It helps that her husband, Scott Raines, is the basketball coach and their 10-year-old son has grown up in Big Spring. Plus, former player Shelby Shelton is a huge help as assistant coach and she is bringing on another former player, Liz Torres, as a second assistant to the team.

The community is strong. And, when former players return to be part of the program, it helps Howard College continue on its growth path. It also helps that Shelby loves to recruit in California and Liz is from Palmdale. That will only strengthen the pipeline from California to Texas.

"Texas JUCOS are just different," Coach Raines said. "Athletics are very important, the admin wants to win, and we have a very supportive president. The support is here. We want coaches and players to feel that support because that says a lot about our school as a smaller community college.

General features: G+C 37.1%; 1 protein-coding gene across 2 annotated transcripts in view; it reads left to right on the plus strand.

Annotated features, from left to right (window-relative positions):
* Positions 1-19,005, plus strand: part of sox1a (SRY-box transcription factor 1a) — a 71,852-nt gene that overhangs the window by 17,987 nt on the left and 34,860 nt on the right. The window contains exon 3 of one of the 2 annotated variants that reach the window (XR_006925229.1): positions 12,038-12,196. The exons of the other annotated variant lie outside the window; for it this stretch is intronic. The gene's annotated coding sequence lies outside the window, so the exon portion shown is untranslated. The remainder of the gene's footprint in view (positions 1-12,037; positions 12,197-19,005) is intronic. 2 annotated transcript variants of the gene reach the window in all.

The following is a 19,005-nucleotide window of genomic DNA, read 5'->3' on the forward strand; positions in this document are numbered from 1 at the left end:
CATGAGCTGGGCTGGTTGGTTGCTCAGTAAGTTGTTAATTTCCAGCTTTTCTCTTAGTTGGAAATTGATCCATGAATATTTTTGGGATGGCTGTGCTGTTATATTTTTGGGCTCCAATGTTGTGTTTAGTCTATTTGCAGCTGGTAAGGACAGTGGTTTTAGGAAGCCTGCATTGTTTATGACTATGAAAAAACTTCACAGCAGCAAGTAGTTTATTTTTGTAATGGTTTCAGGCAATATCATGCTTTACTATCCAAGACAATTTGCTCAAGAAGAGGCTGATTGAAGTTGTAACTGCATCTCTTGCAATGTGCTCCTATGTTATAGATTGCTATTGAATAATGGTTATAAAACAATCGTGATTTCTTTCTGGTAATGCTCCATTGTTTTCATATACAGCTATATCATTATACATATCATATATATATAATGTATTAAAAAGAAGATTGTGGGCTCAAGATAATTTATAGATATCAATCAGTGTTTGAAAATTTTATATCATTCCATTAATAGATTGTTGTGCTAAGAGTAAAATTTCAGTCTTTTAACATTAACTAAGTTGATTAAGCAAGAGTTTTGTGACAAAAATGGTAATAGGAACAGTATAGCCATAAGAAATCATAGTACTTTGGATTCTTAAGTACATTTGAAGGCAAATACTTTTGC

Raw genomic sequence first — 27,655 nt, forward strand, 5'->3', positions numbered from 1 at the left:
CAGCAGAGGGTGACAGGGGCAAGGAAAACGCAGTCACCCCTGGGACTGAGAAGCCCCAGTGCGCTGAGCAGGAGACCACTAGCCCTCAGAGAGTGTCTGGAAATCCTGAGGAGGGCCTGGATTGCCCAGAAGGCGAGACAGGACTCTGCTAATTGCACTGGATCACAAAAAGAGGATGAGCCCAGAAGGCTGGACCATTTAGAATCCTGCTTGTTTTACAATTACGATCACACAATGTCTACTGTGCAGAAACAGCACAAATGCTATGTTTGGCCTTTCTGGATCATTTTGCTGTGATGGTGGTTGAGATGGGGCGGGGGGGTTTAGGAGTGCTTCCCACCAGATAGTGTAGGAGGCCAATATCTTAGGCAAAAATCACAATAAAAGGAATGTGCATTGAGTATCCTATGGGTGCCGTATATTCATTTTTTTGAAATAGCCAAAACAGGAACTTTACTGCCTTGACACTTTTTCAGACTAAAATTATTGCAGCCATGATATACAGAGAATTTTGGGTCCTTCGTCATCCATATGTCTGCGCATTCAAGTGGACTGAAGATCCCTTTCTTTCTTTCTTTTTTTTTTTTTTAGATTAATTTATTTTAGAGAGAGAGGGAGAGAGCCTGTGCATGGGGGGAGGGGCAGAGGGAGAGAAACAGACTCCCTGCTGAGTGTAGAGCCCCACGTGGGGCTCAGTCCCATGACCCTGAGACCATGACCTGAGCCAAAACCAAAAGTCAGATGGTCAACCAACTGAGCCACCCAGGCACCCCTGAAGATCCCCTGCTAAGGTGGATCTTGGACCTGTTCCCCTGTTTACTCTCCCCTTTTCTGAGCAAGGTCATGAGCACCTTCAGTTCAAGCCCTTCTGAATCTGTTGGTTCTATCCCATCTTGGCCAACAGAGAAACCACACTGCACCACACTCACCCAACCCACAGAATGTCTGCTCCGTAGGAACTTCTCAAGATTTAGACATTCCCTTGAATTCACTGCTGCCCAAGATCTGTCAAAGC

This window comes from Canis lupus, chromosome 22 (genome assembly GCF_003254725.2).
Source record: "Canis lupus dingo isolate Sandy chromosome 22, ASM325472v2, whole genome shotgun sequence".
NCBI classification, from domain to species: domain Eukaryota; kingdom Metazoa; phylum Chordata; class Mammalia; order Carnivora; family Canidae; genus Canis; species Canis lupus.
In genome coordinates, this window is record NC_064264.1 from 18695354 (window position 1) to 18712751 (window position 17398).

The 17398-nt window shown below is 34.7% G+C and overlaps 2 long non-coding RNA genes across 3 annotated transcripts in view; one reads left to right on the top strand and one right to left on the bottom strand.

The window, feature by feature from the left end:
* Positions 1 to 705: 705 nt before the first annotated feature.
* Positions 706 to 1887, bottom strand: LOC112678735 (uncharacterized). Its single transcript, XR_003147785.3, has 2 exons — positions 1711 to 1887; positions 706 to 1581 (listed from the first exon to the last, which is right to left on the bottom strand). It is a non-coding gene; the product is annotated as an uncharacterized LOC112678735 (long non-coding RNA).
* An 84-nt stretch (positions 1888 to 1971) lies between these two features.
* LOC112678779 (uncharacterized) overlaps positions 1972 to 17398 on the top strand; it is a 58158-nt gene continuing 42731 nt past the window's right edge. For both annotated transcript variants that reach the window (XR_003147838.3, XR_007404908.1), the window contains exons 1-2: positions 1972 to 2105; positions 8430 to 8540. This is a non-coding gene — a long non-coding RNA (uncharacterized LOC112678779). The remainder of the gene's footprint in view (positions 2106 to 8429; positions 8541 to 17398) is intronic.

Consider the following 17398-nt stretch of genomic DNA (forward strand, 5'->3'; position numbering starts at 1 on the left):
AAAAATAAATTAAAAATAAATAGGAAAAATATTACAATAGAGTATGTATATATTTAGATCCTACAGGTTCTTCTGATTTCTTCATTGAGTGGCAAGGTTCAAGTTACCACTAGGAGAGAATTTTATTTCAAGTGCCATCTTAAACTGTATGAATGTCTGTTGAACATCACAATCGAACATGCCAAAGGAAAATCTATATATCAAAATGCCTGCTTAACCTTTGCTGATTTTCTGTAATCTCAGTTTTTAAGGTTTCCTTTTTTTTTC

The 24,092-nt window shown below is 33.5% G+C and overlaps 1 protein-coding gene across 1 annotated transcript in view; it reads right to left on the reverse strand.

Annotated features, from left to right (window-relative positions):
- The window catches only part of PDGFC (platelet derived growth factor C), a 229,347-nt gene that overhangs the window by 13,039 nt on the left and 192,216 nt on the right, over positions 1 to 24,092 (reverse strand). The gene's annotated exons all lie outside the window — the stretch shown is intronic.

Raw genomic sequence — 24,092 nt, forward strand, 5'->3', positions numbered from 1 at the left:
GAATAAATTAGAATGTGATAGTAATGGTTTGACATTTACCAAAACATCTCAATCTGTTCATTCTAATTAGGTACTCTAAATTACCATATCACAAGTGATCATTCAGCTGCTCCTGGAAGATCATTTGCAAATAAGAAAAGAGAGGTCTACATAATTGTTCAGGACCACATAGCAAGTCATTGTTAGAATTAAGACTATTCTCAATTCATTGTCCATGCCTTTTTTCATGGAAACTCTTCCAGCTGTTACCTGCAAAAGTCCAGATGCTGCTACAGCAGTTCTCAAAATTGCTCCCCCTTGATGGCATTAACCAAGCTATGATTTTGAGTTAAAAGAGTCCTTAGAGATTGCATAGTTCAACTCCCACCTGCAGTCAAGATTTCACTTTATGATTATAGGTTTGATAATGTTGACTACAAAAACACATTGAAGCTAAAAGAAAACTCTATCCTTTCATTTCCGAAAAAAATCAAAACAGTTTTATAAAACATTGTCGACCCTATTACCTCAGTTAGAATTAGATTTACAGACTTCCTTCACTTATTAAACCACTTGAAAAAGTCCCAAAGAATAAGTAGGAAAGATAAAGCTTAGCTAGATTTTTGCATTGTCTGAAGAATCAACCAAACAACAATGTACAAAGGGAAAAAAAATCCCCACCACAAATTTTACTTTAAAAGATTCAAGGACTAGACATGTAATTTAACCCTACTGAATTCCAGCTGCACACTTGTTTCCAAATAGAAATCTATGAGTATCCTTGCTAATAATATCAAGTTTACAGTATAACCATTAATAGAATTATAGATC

"We are trying to get the best player that we can get here. The better the athlete and softball player, the better we are. So, we put a lot of effort into recruiting and recruiting the best fit. We also try to make the experience enjoyable and we take a lot of pride in our program. We work hard every day to get better. That is our foundation."

Coach Raines has built a program that will continue to be successful competing for regional and national titles. It seems like it's only a matter of time until the Hawks take a JUCO national title.

When that day comes, the celebration at Howard College will extend from Texas all the way to California, which means you know the party will include Whataburger and In-N-Out.